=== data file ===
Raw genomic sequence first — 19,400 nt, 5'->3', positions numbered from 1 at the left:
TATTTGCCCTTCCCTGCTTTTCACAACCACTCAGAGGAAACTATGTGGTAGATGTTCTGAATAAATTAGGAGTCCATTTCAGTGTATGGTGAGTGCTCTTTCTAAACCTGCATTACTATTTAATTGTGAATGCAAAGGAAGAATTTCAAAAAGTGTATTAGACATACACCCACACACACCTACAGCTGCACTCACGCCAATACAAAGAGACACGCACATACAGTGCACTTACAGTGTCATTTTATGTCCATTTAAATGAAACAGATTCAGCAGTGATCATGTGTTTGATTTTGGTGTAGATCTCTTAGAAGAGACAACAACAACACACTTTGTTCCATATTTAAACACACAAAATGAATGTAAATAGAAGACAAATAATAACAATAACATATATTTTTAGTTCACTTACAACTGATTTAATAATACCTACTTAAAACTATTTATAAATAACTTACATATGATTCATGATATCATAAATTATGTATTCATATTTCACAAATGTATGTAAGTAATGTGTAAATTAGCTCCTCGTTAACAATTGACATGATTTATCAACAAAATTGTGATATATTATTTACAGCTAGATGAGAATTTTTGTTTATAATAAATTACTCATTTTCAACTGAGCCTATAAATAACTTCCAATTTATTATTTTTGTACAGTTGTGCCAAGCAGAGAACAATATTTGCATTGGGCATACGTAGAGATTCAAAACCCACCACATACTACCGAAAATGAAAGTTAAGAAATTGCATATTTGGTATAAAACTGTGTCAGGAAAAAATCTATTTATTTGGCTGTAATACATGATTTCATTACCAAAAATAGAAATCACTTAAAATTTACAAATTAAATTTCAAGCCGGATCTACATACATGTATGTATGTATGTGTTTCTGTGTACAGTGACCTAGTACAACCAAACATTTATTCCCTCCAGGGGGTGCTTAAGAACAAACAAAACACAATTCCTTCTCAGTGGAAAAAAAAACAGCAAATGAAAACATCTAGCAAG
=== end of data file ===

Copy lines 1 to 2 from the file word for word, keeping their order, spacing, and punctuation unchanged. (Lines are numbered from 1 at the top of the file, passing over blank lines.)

Raw genomic sequence first — 19,400 nt, 5'->3', positions numbered from 1 at the left:
TATTTGCCCTTCCCTGCTTTTCACAACCACTCAGAGGAAACTATGTGGTAGATGTTCTGAATAAATTAGGAGTCCATTTCAGTGTATGGTGAGTGCTCTTTCTAAACCTGCATTACTATTTAATTGTGAATGCAAAGGAAGAATTTCAAAAAGTGTATTAGACATACACCCACACACACCTACAGCTGCACTCACGCCAATACAAAGAGACACGCACATACAGTGCACTTACAGTGTCATTTTATGTCCATTTAAATGAAACAGATTCAGCAGTGATCATGTGTTTGATTTTGGTGTAGATCTCTTAGAAGAGACAACAACAACACACTTTGTTCCATATTTAAACACACAAAATGAATGTAAATAGAAGACAAATAATAACAATAACATATATTTTTAGTTCACTTACAACTGATTTAATAATACCTACTTAAAACTATTTATAAATAACTTACATATGATTCATGATATCATAAATTATGTATTCATATTTCACAAATGTATGTAAGTAATGTGTAAATTAGCTCCTCGTTAACAATTGACATGATTTATCAACAAAATTGTGATATATTATTTACAGCTAGATGAGAATTTTTGTTTATAATAAATTACTCATTTTCAACTGAGCCTATAAATAACTTCCAATTTATTATTTTTGTACAGTTGTGCCAAGCAGAGAACAATATTTGCATTGGGCATACGTAGAGATTCAAAACCCACCACATACTACCGAAAATGAAAGTTAAGAAATTGCATATTTGGTATAAAACTGTGTCAGGAAAAAATCTATTTATTTGGCTGTAATACATGATTTCATTACCAAAAATAGAAATCACTTAAAATTTACAAATTAAATTTCAAGCCGGATCTACATACATGTATGTATGTATGTGTTTCTGTGTACAGTGACCTAGTACAACCAAACATTTATTCCCTCCAGGGGGTGCTTAAGAACAAACAAAACACAATTCCTTCTCAGTGGAAAAAAAAACAGCAAATGAAAACATCTAGCAAG